I have that fresh-showered, in comfy-cozies, apres-camp thing going on right now. Our trip was a great success. D1 caught her first fish, on the first cast, and that was worth the whole everything. It was somewhat anticlimactic though, because we didn’t catch another one that night. Better, I think, to have to work hard at it for a couple of goes, than to get one right off the bat, or pole, or rod, or what have you. Minus a few sleeping bag accidents by tired, tired two-going-on-three year-olds, our family fun time went off without a hitch. Note to Me: make disposable, biodegradable sleeping bag liners for the parents of two-lings, and make millions of monies and retire to just camp and lake and stream.
It’s funny, we had great weather, for the most part, and the day it was overcast I managed to convince D1 that our sun salutations on the sand made the sun stronger and able to come through the clouds, and that the big weather in the distance would miss us if we gave our hearts to the sun. Corny as it sounds, even I believed it by the time we were done. Plus, I think there are big lessons to be learned from camping in stormy weather. Raindrops on the tent fly kind of lessons.
I did poem every day, but all I have at the end of it is a bunch of random poem shards. I’m gonna try to link the fragments up, and post them as three connected poems, and call it good. Here’s to you, Koocanusa.
6/23 Off We Go to Koocanusa
In a North Woods summer, you have to get it all over your skin. It should smell so sweaty and sweat and sunscreen all over your skin that you want to lick it off. Driving the packed car along the greening Clark Fork river, you should be grateful for the broken AC that forces the windows down and the hands out, planed and flying on the airwaves, jamming to the big journey. Every county has a Dry Creek and every Dry Creek has a homestead collapsing in grey, and both a Bad and Good Medicine, and every punky, falling board has whispers. Whisper to me in the dark, Koocanuuuuusa. Whisper to me camplit, whisper to me the voice of this place, electric before we had a name for it, the zappy jittering force of it, whisper to me in big water that cuts deep into the land, whisper to me, whisper, Koocanusa.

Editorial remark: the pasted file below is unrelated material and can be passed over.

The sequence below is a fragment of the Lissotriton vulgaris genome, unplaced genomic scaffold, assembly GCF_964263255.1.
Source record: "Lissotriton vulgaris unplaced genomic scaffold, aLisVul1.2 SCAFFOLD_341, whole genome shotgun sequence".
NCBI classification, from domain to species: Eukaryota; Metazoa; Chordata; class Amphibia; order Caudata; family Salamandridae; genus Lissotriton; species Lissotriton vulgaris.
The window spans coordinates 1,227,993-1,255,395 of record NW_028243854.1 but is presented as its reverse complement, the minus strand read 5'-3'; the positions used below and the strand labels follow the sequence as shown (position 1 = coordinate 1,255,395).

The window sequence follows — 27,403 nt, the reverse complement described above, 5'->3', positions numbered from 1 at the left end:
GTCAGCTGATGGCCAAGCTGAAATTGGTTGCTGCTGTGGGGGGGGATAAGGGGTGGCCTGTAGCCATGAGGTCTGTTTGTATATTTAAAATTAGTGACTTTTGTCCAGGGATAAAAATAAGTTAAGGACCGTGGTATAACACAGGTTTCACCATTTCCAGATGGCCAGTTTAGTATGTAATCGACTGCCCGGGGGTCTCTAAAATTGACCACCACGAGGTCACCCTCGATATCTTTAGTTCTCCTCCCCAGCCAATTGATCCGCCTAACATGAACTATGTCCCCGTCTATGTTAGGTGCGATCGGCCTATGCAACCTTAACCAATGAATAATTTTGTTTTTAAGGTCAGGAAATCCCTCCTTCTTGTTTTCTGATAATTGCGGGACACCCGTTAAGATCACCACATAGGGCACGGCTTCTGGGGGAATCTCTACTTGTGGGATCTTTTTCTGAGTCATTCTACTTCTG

6/24 The Lake Koocanusa Monster
I’m only doing this to you because it was done to me. Granted, with another lake. How this spooking feels like duty, like the weight of your safety depends on this story of the Lake Koocanusa Monster, how this frighting will become your history. She feasts only on the bravest girls about to go into Kindergarten, and if they don’t get their heads all the way in, she eats them all up, toes first. It’s true, I’m told. It’s delicious, this fear, we are gooey with it, we are covered in it, we lick it off our fingertips. These are the memories, smokey and priceless and twilit, when you jump into it, you do it then with glee and terror, you make long shadows with the flashlight, and pretend your bravery. Pretend you don’t believe and then gasp, horror-struck, when the lakeweeds grab you and you think you are going under for sure, to pay the cost of your fear, gasp at the recognition of your belief in the monster.
Keep it in the background, always, your fear and belief, this is how you were taught to fear death, in the waves that cover your head, these are fireside terrors that buoy you up through deep times, these are the ones that come back in the deep water. This is the trick that keeps you from any kind of cocoon later, this is the knowledge of the near-drowned, it is the way we we trick ourselves into the great disbelief, this is the way we remember when we are old, a bump and a thrill at the notion of her terrible lakeweed hair and flipper legs and skin of mud, her one eye hot and green up from the black water. This is the water story that calls in trills and whipporwills from the bottoms, of course the birds tell it right, looking as they do from on high, looking as they do from above. The story is, as usual, in birdsong, in the trilling oh-yeahs that they do in the sunset very near, it is the story of listening and watching from the aerie, it is the story of the ones who have always watched from up there. Can they see her terrible teeth and claws, the knowledge that she shows the wind where to go, they know that if she ever crawls out, laughing and clowning, that it is best to hide. They, the hawks, are the ones who are watching us go down to the sandy bottom, who watch us dive in our defiance, down more, more, more,
closer to the danger and wisdom.
A three-in-one.Does it count?i hope so… Happy, I think Wednesday, I think.